The Communal Resurrection of Jesus

An Eastern depiction of the ResurrectionThe Irish theologian John Dominic Crossan is not one I would normally read or agree with. But for Easter last year he wrote an article which makes an important point for the Huffington Post, The Communal Resurrection of Jesus.

In this article Crossan contrasts the Western and Eastern Christian understandings of the Resurrection, as depicted in their works of art. He starts with a depiction of the Resurrection which he saw at its traditional site, the Church of the Holy Sepulchre in Jerusalem:

That image does not show Jesus arising in splendid triumph from an opened tomb. This is not — even in miniature — a Titian or a Rubens with Jesus emerging in muscular majesty. But emerging, however majestically, in magnificent and lonely isolation. Instead, four other individuals are with him in this parabolic vision. …

… But is not Easter about the absolutely unique resurrection of Jesus alone, so why are any others involved and, if others, why precisely these others? The answer reveals a major difference between Easter Sunday as imagined and celebrated in Eastern Christianity as opposed to Western Christianity. It also reveals for me the latter’s greatest theological loss from that fatal split in the middle of the eleventh century.

Crossan doesn’t properly explain this theological loss – and if he did, I might not agree with him, as he is reported as rejecting the bodily Resurrection of Jesus. But he is clearly hinting that the Western tradition has lost sight of the communal aspects of the Resurrection. As the Eastern tradition correctly remembers, Jesus did not rise from the dead alone, but he raised to life with himself all those who believe in him, right back to Adam and Eve.

This of course ties up with the odd story of the resurrection of the Old Testament saints in Matthew 27:51-53, which I discussed yesterday in my post When did Jesus come back to life?

What does this mean for us, as believers in Jesus? As the Apostle Paul wrote:

… we were by nature deserving of wrath. 4 But because of his great love for us, God, who is rich in mercy, 5 made us alive with Christ even when we were dead in transgressions—it is by grace you have been saved. 6 And God raised us up with Christ and seated us with him in the heavenly realms in Christ Jesus, …

Ephesians 2:3-6 (NIV)

So, when Jesus rose from the dead he raised with himself not only the Old Testament saints but also, in anticipation, all of us New Testament believers. We may not yet have our Resurrection bodies, but we already have within us the Resurrection life of Jesus. The time is past when “we were by nature deserving of wrath”. Now we are alive and seated with Christ in the heavenly realms. We must not forget that, but live according to that truth.

When did Jesus come back to life?

On this holy Saturday, as we wait before rejoicing on Easter Sunday, I was thinking about the timing of the Resurrection. This was prompted in part by Jeremy Myers’ post Why Did Jesus Wait Three Days to Rise from the Dead? Also I had been thinking about this enigmatic Bible passage, talking about what happened immediately after Jesus died:

At that moment the curtain of the temple was torn in two from top to bottom. The earth shook, the rocks split 52 and the tombs broke open. The bodies of many holy people who had died were raised to life. 53They came out of the tombs after Jesus’ resurrection and went into the holy city and appeared to many people.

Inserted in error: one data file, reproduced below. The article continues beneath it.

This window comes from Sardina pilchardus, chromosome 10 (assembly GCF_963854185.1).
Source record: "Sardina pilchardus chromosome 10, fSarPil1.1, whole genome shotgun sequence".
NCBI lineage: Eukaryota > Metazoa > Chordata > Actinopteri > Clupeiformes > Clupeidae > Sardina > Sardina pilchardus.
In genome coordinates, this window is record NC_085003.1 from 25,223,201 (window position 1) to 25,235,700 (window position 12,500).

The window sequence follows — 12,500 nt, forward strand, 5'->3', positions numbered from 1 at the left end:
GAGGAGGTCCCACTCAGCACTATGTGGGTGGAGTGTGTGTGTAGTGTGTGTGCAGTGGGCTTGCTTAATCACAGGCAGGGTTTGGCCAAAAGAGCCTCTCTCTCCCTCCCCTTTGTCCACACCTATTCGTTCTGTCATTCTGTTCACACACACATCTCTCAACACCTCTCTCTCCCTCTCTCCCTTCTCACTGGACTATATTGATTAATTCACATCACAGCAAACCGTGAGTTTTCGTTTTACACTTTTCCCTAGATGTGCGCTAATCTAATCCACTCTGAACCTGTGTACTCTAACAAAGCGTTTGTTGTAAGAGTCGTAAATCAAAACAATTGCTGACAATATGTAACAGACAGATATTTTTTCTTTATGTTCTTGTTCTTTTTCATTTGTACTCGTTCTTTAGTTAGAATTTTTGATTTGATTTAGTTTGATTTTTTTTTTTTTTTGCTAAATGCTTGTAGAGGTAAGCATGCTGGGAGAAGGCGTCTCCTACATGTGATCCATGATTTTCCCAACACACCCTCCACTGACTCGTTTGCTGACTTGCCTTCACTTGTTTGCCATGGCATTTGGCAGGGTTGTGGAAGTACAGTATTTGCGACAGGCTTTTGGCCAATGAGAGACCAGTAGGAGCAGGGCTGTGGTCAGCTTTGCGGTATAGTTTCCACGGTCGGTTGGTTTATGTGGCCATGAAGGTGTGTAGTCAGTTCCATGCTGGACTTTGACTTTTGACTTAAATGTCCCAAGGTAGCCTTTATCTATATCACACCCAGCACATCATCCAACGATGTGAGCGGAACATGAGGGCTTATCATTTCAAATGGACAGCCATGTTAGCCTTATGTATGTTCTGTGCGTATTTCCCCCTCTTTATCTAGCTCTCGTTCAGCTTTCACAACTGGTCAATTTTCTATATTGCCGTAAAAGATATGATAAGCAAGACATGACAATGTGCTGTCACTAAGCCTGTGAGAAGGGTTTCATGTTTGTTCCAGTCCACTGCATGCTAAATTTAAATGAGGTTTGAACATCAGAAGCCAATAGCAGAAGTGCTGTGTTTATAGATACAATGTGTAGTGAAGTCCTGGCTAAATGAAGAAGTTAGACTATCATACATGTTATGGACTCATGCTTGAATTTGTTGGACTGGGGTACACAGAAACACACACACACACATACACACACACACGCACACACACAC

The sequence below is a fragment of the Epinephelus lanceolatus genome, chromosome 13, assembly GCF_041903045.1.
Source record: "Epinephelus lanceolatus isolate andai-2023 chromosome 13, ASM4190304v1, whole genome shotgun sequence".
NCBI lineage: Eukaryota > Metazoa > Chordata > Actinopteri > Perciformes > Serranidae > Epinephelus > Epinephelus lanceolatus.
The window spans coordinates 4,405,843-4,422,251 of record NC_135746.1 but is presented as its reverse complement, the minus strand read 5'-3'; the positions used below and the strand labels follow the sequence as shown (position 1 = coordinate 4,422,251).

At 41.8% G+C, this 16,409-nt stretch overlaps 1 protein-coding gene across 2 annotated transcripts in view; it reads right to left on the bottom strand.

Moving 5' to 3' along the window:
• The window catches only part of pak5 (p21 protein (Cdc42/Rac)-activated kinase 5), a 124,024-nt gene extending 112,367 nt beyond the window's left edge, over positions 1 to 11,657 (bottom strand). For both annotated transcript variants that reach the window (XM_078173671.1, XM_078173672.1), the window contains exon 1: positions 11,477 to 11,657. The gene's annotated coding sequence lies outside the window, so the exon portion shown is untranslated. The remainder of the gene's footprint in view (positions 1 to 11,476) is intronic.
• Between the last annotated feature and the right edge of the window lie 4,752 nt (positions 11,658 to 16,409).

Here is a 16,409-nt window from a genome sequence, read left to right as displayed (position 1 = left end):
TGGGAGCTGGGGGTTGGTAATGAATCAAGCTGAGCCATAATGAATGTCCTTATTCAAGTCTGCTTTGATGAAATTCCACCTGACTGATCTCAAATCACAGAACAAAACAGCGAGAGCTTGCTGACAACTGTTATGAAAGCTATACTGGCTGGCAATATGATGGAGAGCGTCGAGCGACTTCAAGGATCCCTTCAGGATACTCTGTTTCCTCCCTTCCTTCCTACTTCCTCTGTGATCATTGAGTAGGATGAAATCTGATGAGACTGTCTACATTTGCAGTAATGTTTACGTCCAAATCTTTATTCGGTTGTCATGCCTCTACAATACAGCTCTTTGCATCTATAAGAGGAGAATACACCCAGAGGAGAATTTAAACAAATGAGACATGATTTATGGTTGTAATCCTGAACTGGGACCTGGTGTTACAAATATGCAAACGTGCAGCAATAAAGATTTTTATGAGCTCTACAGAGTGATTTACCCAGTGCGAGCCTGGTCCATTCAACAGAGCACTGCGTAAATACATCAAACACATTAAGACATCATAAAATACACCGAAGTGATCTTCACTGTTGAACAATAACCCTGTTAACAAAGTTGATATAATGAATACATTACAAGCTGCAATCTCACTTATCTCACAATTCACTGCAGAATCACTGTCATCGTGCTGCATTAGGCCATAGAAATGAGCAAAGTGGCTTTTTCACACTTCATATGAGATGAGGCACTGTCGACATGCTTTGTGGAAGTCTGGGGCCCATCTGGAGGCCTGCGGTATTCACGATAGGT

Matthew 27:51-53 (NIV)

Domenico Beccafumi's depiction of Jesus leading the patriarchs out of limbo, c.1530-1535From the next verse it is clear that the earthquake took place immediately after Jesus died, and before he was buried. But the timing here is hard to pin down. The most straightforward interpretation would be that the opening of the tombs and the raising to life of the dead holy people took place at the time of the earthquake. The timing of them coming out of the tombs is unclear, but it is only after Jesus’ resurrection, so at least 36 hours later, that they appeared to many people in Jerusalem.

Now I know that many scholars, including some evangelicals, consider this story to be a myth. Last year there was a major controversy when evangelical author Michael Licona suggested the possibility that this passage is “apocalyptic imagery rather than describing historical events”, and Norman Geisler and Albert Mohler condemned him for abandoning biblical inerrancy. This is in fact irrelevant to my point here. What is important is the use that the author of this Gospel makes of the story.

The interesting issue is that, according to Matthew, these Old Testament saints seem to have been alive but in their tombs for the whole of the period that Jesus was in his tomb. But only after Jesus left his tomb did these others leave their tombs and, like Jesus, appear to others in Jerusalem. Wikipedia notes that

Nolland speculates as to what happened after to the risen saints. He considers it unlikely that they simply returned to the grave after a brief time among the living, he also does not think it likely that the saints resumed their normal lives on Earth. Thus Nolland feels that Matthew probably imagines the saints being translated directly to heaven after a short time on Earth, similar to Elijah.

We could also end this quotation “similar to Jesus”, although these saints probably ascended to heaven not as many as 40 days after the Resurrection. But on this interpretation, the raising of these saints was not a temporary resuscitation like that of Lazarus, but a resurrection like that of Jesus, and like the one which we Christian believers can expect on the last day.